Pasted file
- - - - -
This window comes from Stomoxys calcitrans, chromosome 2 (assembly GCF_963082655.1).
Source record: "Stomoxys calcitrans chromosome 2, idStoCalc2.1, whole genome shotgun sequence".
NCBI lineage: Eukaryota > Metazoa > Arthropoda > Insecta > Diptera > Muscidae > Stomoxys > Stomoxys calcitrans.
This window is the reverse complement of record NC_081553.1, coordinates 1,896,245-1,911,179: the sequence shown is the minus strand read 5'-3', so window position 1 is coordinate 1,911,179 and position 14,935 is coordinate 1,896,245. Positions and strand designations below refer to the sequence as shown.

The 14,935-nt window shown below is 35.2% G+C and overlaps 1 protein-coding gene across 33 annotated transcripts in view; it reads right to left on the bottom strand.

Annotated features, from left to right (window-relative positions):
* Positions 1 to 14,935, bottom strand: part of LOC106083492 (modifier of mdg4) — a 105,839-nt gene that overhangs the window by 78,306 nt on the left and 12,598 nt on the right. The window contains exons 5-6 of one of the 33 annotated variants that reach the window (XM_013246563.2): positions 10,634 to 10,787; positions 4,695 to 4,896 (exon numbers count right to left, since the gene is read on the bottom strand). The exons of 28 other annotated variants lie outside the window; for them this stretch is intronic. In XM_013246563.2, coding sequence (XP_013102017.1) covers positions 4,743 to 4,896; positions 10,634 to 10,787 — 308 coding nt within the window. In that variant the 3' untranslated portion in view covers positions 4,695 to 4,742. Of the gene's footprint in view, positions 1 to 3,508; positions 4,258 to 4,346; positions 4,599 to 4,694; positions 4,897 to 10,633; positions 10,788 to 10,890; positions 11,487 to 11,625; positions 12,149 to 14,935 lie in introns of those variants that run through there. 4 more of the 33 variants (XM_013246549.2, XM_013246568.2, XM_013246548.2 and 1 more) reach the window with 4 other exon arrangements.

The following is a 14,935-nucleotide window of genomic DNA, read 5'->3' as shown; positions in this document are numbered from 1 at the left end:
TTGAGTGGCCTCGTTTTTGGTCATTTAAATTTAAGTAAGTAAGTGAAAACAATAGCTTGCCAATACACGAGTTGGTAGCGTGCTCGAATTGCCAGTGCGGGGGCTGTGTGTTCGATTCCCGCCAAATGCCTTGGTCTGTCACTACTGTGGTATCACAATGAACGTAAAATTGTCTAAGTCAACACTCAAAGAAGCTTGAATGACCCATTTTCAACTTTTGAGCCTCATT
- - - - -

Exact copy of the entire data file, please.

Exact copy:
This window comes from Stomoxys calcitrans, chromosome 2 (assembly GCF_963082655.1).
Source record: "Stomoxys calcitrans chromosome 2, idStoCalc2.1, whole genome shotgun sequence".
NCBI lineage: Eukaryota > Metazoa > Arthropoda > Insecta > Diptera > Muscidae > Stomoxys > Stomoxys calcitrans.
This window is the reverse complement of record NC_081553.1, coordinates 1,896,245-1,911,179: the sequence shown is the minus strand read 5'-3', so window position 1 is coordinate 1,911,179 and position 14,935 is coordinate 1,896,245. Positions and strand designations below refer to the sequence as shown.

The 14,935-nt window shown below is 35.2% G+C and overlaps 1 protein-coding gene across 33 annotated transcripts in view; it reads right to left on the bottom strand.

Annotated features, from left to right (window-relative positions):
* Positions 1 to 14,935, bottom strand: part of LOC106083492 (modifier of mdg4) — a 105,839-nt gene that overhangs the window by 78,306 nt on the left and 12,598 nt on the right. The window contains exons 5-6 of one of the 33 annotated variants that reach the window (XM_013246563.2): positions 10,634 to 10,787; positions 4,695 to 4,896 (exon numbers count right to left, since the gene is read on the bottom strand). The exons of 28 other annotated variants lie outside the window; for them this stretch is intronic. In XM_013246563.2, coding sequence (XP_013102017.1) covers positions 4,743 to 4,896; positions 10,634 to 10,787 — 308 coding nt within the window. In that variant the 3' untranslated portion in view covers positions 4,695 to 4,742. Of the gene's footprint in view, positions 1 to 3,508; positions 4,258 to 4,346; positions 4,599 to 4,694; positions 4,897 to 10,633; positions 10,788 to 10,890; positions 11,487 to 11,625; positions 12,149 to 14,935 lie in introns of those variants that run through there. 4 more of the 33 variants (XM_013246549.2, XM_013246568.2, XM_013246548.2 and 1 more) reach the window with 4 other exon arrangements.

The following is a 14,935-nucleotide window of genomic DNA, read 5'->3' as shown; positions in this document are numbered from 1 at the left end:
TTGAGTGGCCTCGTTTTTGGTCATTTAAATTTAAGTAAGTAAGTGAAAACAATAGCTTGCCAATACACGAGTTGGTAGCGTGCTCGAATTGCCAGTGCGGGGGCTGTGTGTTCGATTCCCGCCAAATGCCTTGGTCTGTCACTACTGTGGTATCACAATGAACGTAAAATTGTCTAAGTCAACACTCAAAGAAGCTTGAATGACCCATTTTCAACTTTTGAGCCTCATT